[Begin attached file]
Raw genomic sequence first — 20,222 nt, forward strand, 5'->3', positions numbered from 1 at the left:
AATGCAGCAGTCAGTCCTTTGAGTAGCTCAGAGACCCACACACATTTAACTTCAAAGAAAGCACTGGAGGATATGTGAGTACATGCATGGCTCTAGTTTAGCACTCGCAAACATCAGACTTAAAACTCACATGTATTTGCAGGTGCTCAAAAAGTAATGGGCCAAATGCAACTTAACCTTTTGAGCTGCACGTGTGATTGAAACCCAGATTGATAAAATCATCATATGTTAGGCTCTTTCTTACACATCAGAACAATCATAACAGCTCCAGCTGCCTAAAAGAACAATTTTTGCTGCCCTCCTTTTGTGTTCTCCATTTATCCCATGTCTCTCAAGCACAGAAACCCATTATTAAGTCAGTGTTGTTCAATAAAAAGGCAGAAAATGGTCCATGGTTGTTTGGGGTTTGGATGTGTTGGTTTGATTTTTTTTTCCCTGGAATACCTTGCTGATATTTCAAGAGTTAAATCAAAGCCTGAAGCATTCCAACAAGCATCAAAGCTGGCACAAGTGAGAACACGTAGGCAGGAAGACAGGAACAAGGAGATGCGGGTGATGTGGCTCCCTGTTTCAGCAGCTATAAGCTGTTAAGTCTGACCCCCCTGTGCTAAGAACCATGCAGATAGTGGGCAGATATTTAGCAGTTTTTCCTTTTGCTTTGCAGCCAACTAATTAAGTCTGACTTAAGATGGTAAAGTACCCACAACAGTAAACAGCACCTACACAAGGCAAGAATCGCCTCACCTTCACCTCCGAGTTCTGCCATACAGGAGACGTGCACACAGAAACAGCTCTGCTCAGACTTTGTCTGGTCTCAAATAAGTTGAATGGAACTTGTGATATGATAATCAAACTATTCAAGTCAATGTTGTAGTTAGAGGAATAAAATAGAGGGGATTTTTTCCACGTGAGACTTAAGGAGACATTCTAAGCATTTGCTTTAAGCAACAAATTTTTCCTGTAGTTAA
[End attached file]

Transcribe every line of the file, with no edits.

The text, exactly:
Raw genomic sequence first — 20,222 nt, forward strand, 5'->3', positions numbered from 1 at the left:
AATGCAGCAGTCAGTCCTTTGAGTAGCTCAGAGACCCACACACATTTAACTTCAAAGAAAGCACTGGAGGATATGTGAGTACATGCATGGCTCTAGTTTAGCACTCGCAAACATCAGACTTAAAACTCACATGTATTTGCAGGTGCTCAAAAAGTAATGGGCCAAATGCAACTTAACCTTTTGAGCTGCACGTGTGATTGAAACCCAGATTGATAAAATCATCATATGTTAGGCTCTTTCTTACACATCAGAACAATCATAACAGCTCCAGCTGCCTAAAAGAACAATTTTTGCTGCCCTCCTTTTGTGTTCTCCATTTATCCCATGTCTCTCAAGCACAGAAACCCATTATTAAGTCAGTGTTGTTCAATAAAAAGGCAGAAAATGGTCCATGGTTGTTTGGGGTTTGGATGTGTTGGTTTGATTTTTTTTTCCCTGGAATACCTTGCTGATATTTCAAGAGTTAAATCAAAGCCTGAAGCATTCCAACAAGCATCAAAGCTGGCACAAGTGAGAACACGTAGGCAGGAAGACAGGAACAAGGAGATGCGGGTGATGTGGCTCCCTGTTTCAGCAGCTATAAGCTGTTAAGTCTGACCCCCCTGTGCTAAGAACCATGCAGATAGTGGGCAGATATTTAGCAGTTTTTCCTTTTGCTTTGCAGCCAACTAATTAAGTCTGACTTAAGATGGTAAAGTACCCACAACAGTAAACAGCACCTACACAAGGCAAGAATCGCCTCACCTTCACCTCCGAGTTCTGCCATACAGGAGACGTGCACACAGAAACAGCTCTGCTCAGACTTTGTCTGGTCTCAAATAAGTTGAATGGAACTTGTGATATGATAATCAAACTATTCAAGTCAATGTTGTAGTTAGAGGAATAAAATAGAGGGGATTTTTTCCACGTGAGACTTAAGGAGACATTCTAAGCATTTGCTTTAAGCAACAAATTTTTCCTGTAGTTAA